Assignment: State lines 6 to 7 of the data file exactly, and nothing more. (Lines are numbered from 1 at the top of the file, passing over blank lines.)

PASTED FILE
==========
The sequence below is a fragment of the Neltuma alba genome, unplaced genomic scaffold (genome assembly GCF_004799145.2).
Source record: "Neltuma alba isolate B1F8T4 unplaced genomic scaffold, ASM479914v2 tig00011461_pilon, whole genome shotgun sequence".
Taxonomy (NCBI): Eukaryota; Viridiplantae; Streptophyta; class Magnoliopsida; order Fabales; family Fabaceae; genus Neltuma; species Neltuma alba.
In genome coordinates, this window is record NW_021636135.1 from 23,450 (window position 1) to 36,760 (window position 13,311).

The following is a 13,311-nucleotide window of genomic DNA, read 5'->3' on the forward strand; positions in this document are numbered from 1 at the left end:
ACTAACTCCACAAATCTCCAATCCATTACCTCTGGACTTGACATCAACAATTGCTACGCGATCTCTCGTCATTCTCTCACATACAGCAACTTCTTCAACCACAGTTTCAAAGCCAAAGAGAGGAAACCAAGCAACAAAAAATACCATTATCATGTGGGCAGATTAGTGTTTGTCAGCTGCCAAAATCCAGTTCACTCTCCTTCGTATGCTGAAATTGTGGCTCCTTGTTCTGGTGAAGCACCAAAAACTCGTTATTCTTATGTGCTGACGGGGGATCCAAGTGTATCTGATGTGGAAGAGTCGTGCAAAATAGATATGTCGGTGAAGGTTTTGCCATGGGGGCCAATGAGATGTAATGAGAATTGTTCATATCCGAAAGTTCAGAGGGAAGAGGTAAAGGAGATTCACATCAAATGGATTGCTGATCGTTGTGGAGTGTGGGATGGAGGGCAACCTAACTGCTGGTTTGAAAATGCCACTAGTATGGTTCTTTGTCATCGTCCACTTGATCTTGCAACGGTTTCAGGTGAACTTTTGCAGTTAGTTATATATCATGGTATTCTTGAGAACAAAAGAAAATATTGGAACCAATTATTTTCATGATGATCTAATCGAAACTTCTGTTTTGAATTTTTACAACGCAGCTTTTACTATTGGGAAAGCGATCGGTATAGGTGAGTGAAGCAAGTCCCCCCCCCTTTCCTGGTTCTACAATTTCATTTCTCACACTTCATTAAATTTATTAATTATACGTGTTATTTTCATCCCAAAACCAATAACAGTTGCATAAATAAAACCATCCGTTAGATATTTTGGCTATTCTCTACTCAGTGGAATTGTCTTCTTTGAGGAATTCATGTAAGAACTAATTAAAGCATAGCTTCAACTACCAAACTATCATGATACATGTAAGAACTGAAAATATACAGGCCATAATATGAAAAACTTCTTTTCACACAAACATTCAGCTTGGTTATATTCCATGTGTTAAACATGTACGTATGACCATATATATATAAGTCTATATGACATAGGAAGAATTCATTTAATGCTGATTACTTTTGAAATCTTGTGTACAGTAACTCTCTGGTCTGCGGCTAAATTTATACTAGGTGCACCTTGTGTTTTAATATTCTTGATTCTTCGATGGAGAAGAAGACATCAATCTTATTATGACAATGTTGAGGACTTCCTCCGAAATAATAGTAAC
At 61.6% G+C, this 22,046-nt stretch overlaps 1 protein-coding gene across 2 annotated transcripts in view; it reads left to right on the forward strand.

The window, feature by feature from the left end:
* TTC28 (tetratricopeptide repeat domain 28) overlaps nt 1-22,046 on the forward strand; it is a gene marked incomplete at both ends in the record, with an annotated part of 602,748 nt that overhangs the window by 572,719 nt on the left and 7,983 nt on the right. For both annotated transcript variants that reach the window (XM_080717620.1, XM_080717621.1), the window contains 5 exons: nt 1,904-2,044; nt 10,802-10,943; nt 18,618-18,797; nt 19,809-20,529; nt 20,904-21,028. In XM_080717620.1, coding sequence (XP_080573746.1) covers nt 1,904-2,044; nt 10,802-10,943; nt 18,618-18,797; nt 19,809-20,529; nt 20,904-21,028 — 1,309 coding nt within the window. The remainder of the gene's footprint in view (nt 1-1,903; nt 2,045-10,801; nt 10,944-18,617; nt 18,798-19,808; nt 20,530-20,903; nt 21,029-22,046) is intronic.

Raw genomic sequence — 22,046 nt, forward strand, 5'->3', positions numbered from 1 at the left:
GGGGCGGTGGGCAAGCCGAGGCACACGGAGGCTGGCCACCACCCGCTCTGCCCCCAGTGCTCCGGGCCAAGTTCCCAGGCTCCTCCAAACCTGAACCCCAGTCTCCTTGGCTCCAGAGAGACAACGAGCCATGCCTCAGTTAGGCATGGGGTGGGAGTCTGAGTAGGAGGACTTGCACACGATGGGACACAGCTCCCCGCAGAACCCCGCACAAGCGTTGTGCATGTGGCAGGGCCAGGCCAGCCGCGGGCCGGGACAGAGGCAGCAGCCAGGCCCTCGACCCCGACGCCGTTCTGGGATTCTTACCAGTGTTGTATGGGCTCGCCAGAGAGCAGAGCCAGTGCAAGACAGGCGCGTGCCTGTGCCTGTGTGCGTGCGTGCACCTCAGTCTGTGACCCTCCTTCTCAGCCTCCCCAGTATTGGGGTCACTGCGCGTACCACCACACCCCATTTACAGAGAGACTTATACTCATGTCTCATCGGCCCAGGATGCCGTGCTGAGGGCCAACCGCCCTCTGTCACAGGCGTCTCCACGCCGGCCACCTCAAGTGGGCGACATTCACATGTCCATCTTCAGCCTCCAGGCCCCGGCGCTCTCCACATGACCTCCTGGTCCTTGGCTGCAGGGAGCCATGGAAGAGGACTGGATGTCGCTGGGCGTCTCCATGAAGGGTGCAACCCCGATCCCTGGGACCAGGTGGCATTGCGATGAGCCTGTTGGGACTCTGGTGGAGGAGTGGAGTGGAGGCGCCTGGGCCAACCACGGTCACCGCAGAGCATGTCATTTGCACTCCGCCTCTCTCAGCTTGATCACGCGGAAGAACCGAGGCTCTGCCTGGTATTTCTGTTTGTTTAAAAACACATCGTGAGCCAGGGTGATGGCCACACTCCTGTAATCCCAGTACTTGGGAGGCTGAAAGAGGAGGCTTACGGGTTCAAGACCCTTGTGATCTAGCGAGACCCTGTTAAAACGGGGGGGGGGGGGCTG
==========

ACTAACTCCACAAATCTCCAATCCATTACCTCTGGACTTGACATCAACAATTGCTACGCGATCTCTCGTCATTCTCTCACATACAGCAACTTCTTCAACCACAGTTTCAAAGCCAAAGAGAGGAAACCAAGCAACAAAAAATACCATTATCATGTGGGCAGATTAGTGTTTGTCAGCTGCCAAAATCCAGTTCACTCTCCTTCGTATGCTGAAATTGTGGCTCCTTGTTCTGGTGAAGCACCAAAAACTCGTTATTCTTATGTGCTGACGGGGGATCCAAGTGTATCTGATGTGGAAGAGTCGTGCAAAATAGATATGTCGGTGAAGGTTTTGCCATGGGGGCCAATGAGATGTAATGAGAATTGTTCATATCCGAAAGTTCAGAGGGAAGAGGTAAAGGAGATTCACATCAAATGGATTGCTGATCGTTGTGGAGTGTGGGATGGAGGGCAACCTAACTGCTGGTTTGAAAATGCCACTAGTATGGTTCTTTGTCATCGTCCACTTGATCTTGCAACGGTTTCAGGTGAACTTTTGCAGTTAGTTATATATCATGGTATTCTTGAGAACAAAAGAAAATATTGGAACCAATTATTTTCATGATGATCTAATCGAAACTTCTGTTTTGAATTTTTACAACGCAGCTTTTACTATTGGGAAAGCGATCGGTATAGGTGAGTGAAGCAAGTCCCCCCCCCTTTCCTGGTTCTACAATTTCATTTCTCACACTTCATTAAATTTATTAATTATACGTGTTATTTTCATCCCAAAACCAATAACAGTTGCATAAATAAAACCATCCGTTAGATATTTTGGCTATTCTCTACTCAGTGGAATTGTCTTCTTTGAGGAATTCATGTAAGAACTAATTAAAGCATAGCTTCAACTACCAAACTATCATGATACATGTAAGAACTGAAAATATACAGGCCATAATATGAAAAACTTCTTTTCACACAAACATTCAGCTTGGTTATATTCCATGTGTTAAACATGTACGTATGACCATATATATATAAGTCTATATGACATAGGAAGAATTCATTTAATGCTGATTACTTTTGAAATCTTGTGTACAGTAACTCTCTGGTCTGCGGCTAAATTTATACTAGGTGCACCTTGTGTTTTAATATTCTTGATTCTTCGATGGAGAAGAAGACATCAATCTTATTATGACAATGTTGAGGACTTCCTCCGAAATAATAGTAAC
At 61.6% G+C, this 22,046-nt stretch overlaps 1 protein-coding gene across 2 annotated transcripts in view; it reads left to right on the forward strand.